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Yellowknife IT companies press shift
Northern News Services
Published Wednesday, June 6, 2012
Service provider Global Storm IT Corp. is now settling into the second floor of the RTL Robinson building on Old Airport Road, after more than eight years with offices on the lower level of the Nunasi building.
While owner Kirby Marshall is pleased to have windows around the perimeter of the new Global Storm offices, CasCom Communications and Computers has seen drawbacks since leaving its downtown location, for the company's new Kam Lake location.
"We're definitely less visible than we used to be, which is a major drawback," president Aaron Jacque said. "A lot of people don't necessarily know that CasCom is still around because we're out here now."
CasCom's Nahanni Drive location is better suited to the company's satellite dish work, Jacque noted, with more space available for large service equipment, including a garage bay with an overhead door for vehicle installations.
"In a sense, we chose to move to a location that was more appropriate to our type of work," Jacque said.
Tamarack Computers, after 16 years at its NorthwesTel Tower storefront, is now the Yk Centre's newest tenant.
In addition to more attractive rental rates, the move was prompted by a shift in the market away from retail, said Tamarack president Dale Crouch.
"It's a changing of the marketplace," Crouch said, noting at one time the city had about seven retail computer stores, before the influx of box stores, when computer retail companies such as MicroAge Computer Stores, and Netsos Computer Sales and Service were forced to shut down.
"There's many more organizations that are selling PCs," Crouch said. "And not just naming Wal-Mart, and Staples, etc., etc., but there's also online sources available. So that has changed the model that you have to operate to survive in Yellowknife.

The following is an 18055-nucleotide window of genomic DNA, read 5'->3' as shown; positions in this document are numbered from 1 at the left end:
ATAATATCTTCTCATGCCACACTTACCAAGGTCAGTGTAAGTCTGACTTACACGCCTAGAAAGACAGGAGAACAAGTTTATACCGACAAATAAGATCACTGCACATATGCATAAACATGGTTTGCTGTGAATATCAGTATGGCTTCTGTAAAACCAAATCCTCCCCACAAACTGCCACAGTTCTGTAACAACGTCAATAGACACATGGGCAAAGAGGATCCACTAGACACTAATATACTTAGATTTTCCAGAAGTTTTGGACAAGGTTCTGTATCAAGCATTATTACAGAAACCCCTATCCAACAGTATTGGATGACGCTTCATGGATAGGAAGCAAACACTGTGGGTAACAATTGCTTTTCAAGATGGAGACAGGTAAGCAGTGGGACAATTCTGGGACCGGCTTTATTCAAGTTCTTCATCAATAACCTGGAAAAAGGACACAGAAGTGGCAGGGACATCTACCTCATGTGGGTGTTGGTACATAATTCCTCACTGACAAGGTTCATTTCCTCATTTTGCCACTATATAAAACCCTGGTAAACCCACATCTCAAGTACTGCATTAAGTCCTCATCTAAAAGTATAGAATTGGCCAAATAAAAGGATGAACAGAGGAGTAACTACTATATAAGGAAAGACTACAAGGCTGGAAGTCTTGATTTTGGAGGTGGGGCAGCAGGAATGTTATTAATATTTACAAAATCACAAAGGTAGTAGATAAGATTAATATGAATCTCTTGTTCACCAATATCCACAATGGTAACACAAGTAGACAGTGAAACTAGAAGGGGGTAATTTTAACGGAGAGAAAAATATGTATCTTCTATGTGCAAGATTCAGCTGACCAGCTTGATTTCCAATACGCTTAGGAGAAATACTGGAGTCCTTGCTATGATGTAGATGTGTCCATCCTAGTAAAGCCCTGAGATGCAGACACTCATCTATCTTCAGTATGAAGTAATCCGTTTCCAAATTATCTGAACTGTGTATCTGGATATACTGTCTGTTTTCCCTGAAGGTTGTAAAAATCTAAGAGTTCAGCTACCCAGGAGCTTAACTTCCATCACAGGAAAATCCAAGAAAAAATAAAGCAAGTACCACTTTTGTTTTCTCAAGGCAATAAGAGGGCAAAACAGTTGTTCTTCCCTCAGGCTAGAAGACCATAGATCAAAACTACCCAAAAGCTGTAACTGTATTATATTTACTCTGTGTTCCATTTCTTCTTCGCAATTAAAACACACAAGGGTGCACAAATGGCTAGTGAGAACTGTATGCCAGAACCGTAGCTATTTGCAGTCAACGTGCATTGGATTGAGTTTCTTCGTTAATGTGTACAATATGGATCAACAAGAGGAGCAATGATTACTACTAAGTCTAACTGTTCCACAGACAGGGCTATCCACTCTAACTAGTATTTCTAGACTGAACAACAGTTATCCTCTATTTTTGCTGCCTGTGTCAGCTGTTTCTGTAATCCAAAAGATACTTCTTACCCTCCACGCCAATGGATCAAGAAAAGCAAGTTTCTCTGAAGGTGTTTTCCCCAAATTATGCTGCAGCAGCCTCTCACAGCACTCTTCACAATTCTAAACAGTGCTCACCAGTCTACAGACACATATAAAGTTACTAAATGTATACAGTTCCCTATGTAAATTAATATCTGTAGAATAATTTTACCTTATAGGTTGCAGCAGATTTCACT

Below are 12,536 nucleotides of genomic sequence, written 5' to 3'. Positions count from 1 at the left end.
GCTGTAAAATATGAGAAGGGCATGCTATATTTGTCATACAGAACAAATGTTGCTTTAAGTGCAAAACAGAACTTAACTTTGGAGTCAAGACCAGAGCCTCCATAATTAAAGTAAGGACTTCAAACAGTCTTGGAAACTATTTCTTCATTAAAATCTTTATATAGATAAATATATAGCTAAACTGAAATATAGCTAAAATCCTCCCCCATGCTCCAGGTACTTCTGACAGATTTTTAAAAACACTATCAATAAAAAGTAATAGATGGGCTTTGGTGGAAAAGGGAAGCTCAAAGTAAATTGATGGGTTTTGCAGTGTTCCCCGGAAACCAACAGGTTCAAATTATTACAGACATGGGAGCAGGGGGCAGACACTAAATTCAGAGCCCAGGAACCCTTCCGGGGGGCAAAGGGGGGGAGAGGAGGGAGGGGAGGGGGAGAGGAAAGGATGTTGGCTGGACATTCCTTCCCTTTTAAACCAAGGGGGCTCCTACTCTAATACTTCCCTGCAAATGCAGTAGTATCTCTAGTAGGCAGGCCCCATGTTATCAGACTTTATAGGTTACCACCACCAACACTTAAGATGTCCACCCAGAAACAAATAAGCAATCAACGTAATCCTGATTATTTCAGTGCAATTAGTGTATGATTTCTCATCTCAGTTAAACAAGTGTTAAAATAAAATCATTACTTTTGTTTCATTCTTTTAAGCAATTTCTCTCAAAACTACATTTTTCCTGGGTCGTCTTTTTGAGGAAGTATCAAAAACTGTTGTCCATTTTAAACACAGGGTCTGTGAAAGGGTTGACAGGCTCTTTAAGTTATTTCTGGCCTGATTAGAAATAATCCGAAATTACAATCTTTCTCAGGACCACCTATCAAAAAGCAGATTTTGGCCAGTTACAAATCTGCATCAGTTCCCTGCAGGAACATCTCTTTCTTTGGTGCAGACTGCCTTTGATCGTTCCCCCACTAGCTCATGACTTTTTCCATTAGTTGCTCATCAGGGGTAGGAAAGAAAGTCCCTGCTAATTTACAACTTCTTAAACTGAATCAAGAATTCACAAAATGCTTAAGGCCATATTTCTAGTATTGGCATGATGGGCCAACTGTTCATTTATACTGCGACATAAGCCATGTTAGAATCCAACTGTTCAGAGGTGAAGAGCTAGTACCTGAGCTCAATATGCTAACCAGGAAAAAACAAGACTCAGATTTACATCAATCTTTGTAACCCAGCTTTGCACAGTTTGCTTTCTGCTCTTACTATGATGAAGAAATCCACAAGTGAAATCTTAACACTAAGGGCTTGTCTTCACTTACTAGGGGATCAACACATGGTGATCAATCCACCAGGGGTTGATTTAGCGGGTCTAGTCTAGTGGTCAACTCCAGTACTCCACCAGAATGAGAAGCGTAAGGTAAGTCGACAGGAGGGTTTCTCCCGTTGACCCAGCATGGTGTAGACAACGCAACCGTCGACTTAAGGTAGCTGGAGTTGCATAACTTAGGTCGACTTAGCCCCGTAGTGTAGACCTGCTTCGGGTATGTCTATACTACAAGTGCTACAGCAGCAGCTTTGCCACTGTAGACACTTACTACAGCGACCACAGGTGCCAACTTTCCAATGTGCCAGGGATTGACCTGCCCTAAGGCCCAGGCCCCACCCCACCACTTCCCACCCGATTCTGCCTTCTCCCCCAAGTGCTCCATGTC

"We believe that our market is more commercial than retail and we have to provide additional value-added services to be able to continue to prosper here."
Tamarack's new mall location is more centralized for the company's focus on commercial services, which include network administration and Internet services for small and medium-sized businesses.
The decrease in retail presence in the city has also created a void for consumers to get service work done on basic computer equipment, Jacque said.
"And that's a little bit unfortunate, that scenario that's happened," Jacque said. "But the retail is not viable because of the bigger box stores selling the product. Without having the retail part of things it's hard to support that type of support aspect."
Like Global Storm and Tamarack, CasCom continues to provide support for corporate networks.
CasCom was in its 49th Street building for more than 10 years, before diamond manufacturer Crossworks Manufacturing Ltd., announced last summer that it will be opening a diamond tourism centre at the building. Renovations have not yet begun on the centre.